Sept 28/11: Boeing in Jacksonville FL received a $31.5 million firm-fixed-price, cost-plus-fee requirements contract. It covers supplies and services for in-warranty and out-of-warranty depot-level modification installations, and in-service repairs incident to modification kit installs, including associated material and services as required to support the continued safe, reliable, and improved operation of the F/A-18 series aircraft.

Work will be performed in Jacksonville, FL, and is expected to be complete in September 2012. Funding will be committed as needed, and this contact was not competitively procured by US Naval Air System Command in Patuxent River, MD (N00019-11-D-0013).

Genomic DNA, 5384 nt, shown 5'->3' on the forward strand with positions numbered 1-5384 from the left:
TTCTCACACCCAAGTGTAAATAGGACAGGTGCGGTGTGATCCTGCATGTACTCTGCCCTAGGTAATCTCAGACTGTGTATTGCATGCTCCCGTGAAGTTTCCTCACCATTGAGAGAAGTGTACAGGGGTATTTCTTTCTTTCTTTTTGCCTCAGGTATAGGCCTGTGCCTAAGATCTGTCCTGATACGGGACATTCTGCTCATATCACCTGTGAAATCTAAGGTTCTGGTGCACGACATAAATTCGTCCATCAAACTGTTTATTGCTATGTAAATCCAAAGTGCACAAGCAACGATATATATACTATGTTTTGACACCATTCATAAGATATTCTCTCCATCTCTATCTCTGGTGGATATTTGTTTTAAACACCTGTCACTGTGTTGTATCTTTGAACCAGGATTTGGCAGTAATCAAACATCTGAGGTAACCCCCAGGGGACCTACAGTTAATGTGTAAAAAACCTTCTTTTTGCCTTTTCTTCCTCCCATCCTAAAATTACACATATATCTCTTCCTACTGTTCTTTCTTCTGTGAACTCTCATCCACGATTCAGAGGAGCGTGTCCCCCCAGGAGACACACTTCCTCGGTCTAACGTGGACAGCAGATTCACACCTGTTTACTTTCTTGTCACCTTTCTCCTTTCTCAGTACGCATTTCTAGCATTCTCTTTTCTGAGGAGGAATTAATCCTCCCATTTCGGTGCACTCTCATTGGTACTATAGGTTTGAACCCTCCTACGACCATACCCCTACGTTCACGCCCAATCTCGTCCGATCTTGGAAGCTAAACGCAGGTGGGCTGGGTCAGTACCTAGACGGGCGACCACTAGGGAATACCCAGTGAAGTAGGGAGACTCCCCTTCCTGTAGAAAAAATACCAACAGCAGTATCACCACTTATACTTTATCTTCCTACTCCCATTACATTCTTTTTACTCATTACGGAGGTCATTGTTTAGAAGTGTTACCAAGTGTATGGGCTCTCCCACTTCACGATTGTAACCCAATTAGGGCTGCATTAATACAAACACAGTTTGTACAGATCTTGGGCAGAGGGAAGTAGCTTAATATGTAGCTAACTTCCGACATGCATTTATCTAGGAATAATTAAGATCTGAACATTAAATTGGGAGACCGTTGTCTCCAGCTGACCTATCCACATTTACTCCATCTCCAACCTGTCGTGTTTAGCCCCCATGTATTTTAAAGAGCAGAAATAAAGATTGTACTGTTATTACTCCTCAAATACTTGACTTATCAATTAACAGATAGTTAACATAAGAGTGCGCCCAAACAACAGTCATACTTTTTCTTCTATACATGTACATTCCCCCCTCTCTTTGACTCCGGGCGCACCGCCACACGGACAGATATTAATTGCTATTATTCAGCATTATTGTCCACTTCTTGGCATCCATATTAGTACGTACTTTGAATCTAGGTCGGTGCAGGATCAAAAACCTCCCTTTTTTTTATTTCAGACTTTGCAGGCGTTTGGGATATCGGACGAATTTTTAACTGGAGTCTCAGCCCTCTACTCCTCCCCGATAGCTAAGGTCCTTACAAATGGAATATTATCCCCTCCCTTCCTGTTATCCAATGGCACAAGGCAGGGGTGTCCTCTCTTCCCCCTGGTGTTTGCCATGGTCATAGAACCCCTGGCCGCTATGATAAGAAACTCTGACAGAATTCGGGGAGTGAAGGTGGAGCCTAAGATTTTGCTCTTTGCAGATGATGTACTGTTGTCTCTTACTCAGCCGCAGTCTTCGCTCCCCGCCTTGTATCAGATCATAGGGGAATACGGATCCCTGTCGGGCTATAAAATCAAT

Aug 31/11: Canada. Canada adds up to C$ 111 million (currently around $112 million) to its CF-18 Primary Air Vehicle contract with L-3 Military Aviation Services (L-3 MAS), converting the previous arrangement to a full Optimized Weapon System Support program.

The contract breaks down as another C$ 80 million to 2017 in the base contract (now C$ 547 million), plus a set of extension options that could extend the additional work out to 2020 and raise the total by C$ 111 million, taking the overall contract to C$664 million (currently $676 million). OWSS adds new items to the previous contract’s list of maintained components (vid. Sept 1/10, see also Oct 14/10) by consolidating them under this 1 contract, but doesn’t change contract length or other particulars. Public Works Canada | L-3 MAS [PDF].